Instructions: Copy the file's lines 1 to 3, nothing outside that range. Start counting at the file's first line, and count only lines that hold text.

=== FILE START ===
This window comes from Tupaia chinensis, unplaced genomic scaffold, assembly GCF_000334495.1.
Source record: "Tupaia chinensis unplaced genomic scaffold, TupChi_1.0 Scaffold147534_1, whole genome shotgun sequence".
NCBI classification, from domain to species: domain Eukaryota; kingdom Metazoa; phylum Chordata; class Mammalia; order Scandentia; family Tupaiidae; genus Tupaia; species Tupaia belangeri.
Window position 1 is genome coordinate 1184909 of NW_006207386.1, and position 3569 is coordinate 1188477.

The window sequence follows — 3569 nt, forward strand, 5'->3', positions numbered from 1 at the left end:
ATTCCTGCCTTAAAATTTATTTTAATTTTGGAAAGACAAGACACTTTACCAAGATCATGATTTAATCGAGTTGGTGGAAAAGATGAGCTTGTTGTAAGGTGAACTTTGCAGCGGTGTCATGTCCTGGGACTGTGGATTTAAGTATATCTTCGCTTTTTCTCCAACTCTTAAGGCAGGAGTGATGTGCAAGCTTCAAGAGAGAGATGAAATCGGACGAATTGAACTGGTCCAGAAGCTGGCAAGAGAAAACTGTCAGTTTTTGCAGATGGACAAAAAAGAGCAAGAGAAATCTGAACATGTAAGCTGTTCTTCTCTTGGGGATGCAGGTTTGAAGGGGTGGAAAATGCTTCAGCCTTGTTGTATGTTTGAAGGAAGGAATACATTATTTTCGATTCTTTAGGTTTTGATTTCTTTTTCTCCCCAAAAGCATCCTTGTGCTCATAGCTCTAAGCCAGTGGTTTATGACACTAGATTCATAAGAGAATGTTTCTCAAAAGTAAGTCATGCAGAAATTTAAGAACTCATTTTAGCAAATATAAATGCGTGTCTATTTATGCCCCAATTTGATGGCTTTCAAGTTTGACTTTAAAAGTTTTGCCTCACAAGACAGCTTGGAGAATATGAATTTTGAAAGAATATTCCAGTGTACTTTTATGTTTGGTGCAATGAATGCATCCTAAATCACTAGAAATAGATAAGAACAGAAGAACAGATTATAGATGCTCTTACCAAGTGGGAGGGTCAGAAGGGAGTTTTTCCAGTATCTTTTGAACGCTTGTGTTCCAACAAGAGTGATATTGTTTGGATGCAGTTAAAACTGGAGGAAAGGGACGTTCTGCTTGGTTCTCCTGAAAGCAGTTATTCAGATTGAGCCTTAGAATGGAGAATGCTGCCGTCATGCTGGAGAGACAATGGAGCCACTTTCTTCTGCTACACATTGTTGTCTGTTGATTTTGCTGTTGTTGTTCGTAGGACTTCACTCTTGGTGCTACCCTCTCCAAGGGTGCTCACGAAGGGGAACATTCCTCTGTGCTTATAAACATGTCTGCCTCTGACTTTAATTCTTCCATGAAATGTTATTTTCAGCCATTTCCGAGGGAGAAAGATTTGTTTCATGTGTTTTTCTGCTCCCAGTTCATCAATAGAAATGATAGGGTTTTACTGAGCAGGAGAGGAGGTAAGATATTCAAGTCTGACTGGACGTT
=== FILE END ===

This window comes from Tupaia chinensis, unplaced genomic scaffold, assembly GCF_000334495.1.
Source record: "Tupaia chinensis unplaced genomic scaffold, TupChi_1.0 Scaffold147534_1, whole genome shotgun sequence".
NCBI classification, from domain to species: domain Eukaryota; kingdom Metazoa; phylum Chordata; class Mammalia; order Scandentia; family Tupaiidae; genus Tupaia; species Tupaia belangeri.